Thursday, September 06 08:17:55
New figures show the economy expanded more than previously thought last year and we are closer to reaching the debt targets set out by the troika. This means that the budget deficit, as a percentage of economic output, is now smaller than once feared. But that won't deter Finance Minister Michael Noonan from making cuts worth around E3.5bn in the next Budget.
The figures from the national accounts for 2011 were published by the Central Statistics Office yesterday. They also show that the income of most people, apart from farmers, continued to fall last year, down by 2.1pc. However, agricultural salaries jumped by 27.1pc.
Spending on drink and food is also rising again after years of sharp declines. The latest figures show we now spend almost as much on alcohol as we do on education. The best estimate now for 2011 gross domestic product is that it rose by 1.6pc in 2011 to E159bn. That has prompted the Department of Finance to reduce its projected underlying budget deficit for 2011 to 9pc of gross domestic product. The Irish Independent
The European Central Bank is poised to sweep aside the objections of Germany's Bundesbank to a new bond-buying campaign as it sets out on a contentious new effort to assert control over the debt crisis. The anticipated initiative comes as Minister for Finance Michael Noonan steps up his push for a deal to ease Ireland's banking debt. According to an informed source, Mr Noonan has arranged meetings next week with his French, German and Italian counterparts in Paris, Berlin and Rome. Today's regular meeting of the ECB governing council in Frankfurt comes against the backdrop of mounting international pressure on the bank to intervene in bond markets to put a lid on Spanish and Italian borrowing costs.
Although ECB chief Mario Draghi is likely to face down opposition to the plan from Bundesbank governor Jens Weidmann and his allies, European officials believe the bank will provide only a minimum of detail about the policy in order to preserve its operational flexibility. A further consideration, according to a European source, is that Mr Draghi may be wary of revealing too much detail ahead of a ruling next week from Germany's constitutional court on the legality of the ESM bailout fund.
The ECB has already made it clear that any bond purchases would depend on the country concerned making an application for rescue aid from the ESM or its temporary predecessor, the EFSF, and agreeing to stringent fiscal policy conditions. Well-placed sources say it is unlikely that the bank would set a public target for its expenditure on bonds or declare the bond yields, which would trigger an intervention in the open market. While Mr Draghi has privately signalled the bank's willingness to buy up three-year debt after a long hiatus in its bond-buying, attention centres today on the scope and scale of the new initiative. The Irish Times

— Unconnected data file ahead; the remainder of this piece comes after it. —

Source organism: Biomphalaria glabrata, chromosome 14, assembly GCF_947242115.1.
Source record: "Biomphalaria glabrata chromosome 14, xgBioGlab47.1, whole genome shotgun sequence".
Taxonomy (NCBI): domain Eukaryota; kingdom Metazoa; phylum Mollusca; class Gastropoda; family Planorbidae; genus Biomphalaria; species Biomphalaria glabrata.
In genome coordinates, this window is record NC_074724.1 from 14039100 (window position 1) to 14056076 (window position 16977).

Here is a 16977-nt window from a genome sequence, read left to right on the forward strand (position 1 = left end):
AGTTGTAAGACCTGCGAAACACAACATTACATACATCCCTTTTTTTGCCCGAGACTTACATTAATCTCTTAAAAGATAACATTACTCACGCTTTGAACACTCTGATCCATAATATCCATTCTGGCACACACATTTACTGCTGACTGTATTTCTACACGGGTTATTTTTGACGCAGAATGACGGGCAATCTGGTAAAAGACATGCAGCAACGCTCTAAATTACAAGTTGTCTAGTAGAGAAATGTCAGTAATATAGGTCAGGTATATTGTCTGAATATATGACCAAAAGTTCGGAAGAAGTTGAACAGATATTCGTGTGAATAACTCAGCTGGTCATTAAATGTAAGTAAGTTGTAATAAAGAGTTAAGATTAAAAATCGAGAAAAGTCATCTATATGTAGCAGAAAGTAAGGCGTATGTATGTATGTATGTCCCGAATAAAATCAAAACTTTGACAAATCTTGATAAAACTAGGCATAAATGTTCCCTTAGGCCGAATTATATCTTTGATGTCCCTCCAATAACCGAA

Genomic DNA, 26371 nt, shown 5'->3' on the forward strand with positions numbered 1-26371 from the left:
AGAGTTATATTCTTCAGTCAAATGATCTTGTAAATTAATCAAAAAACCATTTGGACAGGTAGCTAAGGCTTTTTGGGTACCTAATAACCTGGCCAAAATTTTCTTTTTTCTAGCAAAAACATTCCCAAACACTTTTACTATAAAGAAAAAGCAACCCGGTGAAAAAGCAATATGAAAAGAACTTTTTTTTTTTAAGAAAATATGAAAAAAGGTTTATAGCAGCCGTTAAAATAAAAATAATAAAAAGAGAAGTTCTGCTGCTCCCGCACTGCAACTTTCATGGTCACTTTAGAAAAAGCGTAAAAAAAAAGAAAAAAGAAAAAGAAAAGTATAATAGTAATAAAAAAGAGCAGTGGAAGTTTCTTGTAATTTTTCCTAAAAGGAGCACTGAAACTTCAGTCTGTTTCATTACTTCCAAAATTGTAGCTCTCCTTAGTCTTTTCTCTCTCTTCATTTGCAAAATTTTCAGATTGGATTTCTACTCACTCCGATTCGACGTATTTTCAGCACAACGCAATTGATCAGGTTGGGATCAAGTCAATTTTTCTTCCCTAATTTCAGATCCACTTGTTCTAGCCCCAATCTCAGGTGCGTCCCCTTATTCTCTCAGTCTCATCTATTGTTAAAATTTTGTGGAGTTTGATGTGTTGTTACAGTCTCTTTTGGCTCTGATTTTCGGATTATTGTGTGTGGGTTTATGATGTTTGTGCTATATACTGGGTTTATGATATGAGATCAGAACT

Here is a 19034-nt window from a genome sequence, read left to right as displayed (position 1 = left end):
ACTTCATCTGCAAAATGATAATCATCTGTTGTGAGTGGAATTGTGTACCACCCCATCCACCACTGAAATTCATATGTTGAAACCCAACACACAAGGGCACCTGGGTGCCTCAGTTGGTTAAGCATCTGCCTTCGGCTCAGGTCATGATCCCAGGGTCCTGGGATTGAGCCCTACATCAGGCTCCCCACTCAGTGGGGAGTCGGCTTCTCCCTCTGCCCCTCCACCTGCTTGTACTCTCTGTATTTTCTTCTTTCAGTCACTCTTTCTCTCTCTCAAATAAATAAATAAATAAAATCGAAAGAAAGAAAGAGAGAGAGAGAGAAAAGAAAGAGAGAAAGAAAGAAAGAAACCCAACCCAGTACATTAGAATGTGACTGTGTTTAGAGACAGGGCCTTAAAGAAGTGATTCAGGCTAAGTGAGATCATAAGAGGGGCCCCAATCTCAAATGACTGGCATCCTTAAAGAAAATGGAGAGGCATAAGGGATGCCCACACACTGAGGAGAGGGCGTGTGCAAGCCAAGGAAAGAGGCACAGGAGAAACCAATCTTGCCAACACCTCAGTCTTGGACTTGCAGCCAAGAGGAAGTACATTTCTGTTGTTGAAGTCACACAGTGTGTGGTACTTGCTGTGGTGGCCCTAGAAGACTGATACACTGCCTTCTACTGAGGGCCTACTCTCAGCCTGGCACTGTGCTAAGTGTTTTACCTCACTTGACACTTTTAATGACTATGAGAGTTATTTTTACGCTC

Key industries such as pharmaceutical manufacturers and food processors are facing six-figure electricity bill increases as a result of changes in the energy market. The Government is shortly set to end a special rebate on electricity bills paid to large energy users, mainly big manufacturers and organisations such as hospitals. The move, combined with extra network and public service charges introduced by the State's energy regulator, could add between 7 per cent and 8 per cent to electricity bills, according to some calculations, threatening competitiveness. Independent supplier Vayu, whose customers include a number of large organisations, estimates that the average increases will run to more than E100,000 a year.
Large hospitals, which are currently paying in the region of E1.5 million a year for electricity, face increases of E120,000 a year. The company's head of regulation, Bryan Hennessy, pointed out yesterday that big employers such as pharma manufacturers, food processors, technology companies and data centres face price hikes on a similar scale. He pointed out that most of the affected industries focus on exports. Erik O'Donovan, head of business body Ibec's large energy users division, agreed that industries are facing increases. "It is not good news for industrial consumers," he said. The Irish Times
Ireland risks being disappointed by an underwhelming deal from Europe on the banks when EU finance ministers meet for talks next week. Last night, a source close to the situation said slower progress on the planned rescue deal for Spain's banks might push back the the timelines for an Irish deal. In June, there was a surge in expectations of a dramatic breakthrough on the issue when euro leaders said a deal on easing the burden of Ireland's bank bailout would be proposed by the end of September and agreed in October.
The Irish deal was always seen as being done on the back of discussions around the potential for euro-area funds to support a Spanish bank rescue without the cost being borne by the Spanish state. As a result, euro leaders agreed in principle that it meant the fact that Ireland shouldered its bank rescue burden was unfair.
The original timescale made a finance ministers' meeting scheduled for September 14 and 15 the likely time for the proposals to be thrashed out. That timescale is now in doubt. The Irish Independent